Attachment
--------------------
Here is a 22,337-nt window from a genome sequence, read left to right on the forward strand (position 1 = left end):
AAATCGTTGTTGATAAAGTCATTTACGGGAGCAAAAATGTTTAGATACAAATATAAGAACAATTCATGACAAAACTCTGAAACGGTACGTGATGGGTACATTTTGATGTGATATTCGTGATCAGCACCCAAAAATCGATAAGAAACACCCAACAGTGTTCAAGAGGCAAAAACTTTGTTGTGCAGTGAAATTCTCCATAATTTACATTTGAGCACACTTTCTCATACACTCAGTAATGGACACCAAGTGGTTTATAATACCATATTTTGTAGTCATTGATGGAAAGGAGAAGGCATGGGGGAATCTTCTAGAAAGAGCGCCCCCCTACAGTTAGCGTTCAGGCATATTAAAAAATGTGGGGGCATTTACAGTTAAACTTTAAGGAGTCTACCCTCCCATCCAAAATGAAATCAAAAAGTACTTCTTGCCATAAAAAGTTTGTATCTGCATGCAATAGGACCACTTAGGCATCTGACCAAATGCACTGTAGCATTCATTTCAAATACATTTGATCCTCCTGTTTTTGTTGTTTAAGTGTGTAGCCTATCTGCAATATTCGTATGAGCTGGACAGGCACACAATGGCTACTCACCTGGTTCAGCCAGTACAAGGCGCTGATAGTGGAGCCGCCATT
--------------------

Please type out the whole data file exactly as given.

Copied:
Here is a 22,337-nt window from a genome sequence, read left to right on the forward strand (position 1 = left end):
AAATCGTTGTTGATAAAGTCATTTACGGGAGCAAAAATGTTTAGATACAAATATAAGAACAATTCATGACAAAACTCTGAAACGGTACGTGATGGGTACATTTTGATGTGATATTCGTGATCAGCACCCAAAAATCGATAAGAAACACCCAACAGTGTTCAAGAGGCAAAAACTTTGTTGTGCAGTGAAATTCTCCATAATTTACATTTGAGCACACTTTCTCATACACTCAGTAATGGACACCAAGTGGTTTATAATACCATATTTTGTAGTCATTGATGGAAAGGAGAAGGCATGGGGGAATCTTCTAGAAAGAGCGCCCCCCTACAGTTAGCGTTCAGGCATATTAAAAAATGTGGGGGCATTTACAGTTAAACTTTAAGGAGTCTACCCTCCCATCCAAAATGAAATCAAAAAGTACTTCTTGCCATAAAAAGTTTGTATCTGCATGCAATAGGACCACTTAGGCATCTGACCAAATGCACTGTAGCATTCATTTCAAATACATTTGATCCTCCTGTTTTTGTTGTTTAAGTGTGTAGCCTATCTGCAATATTCGTATGAGCTGGACAGGCACACAATGGCTACTCACCTGGTTCAGCCAGTACAAGGCGCTGATAGTGGAGCCGCCATT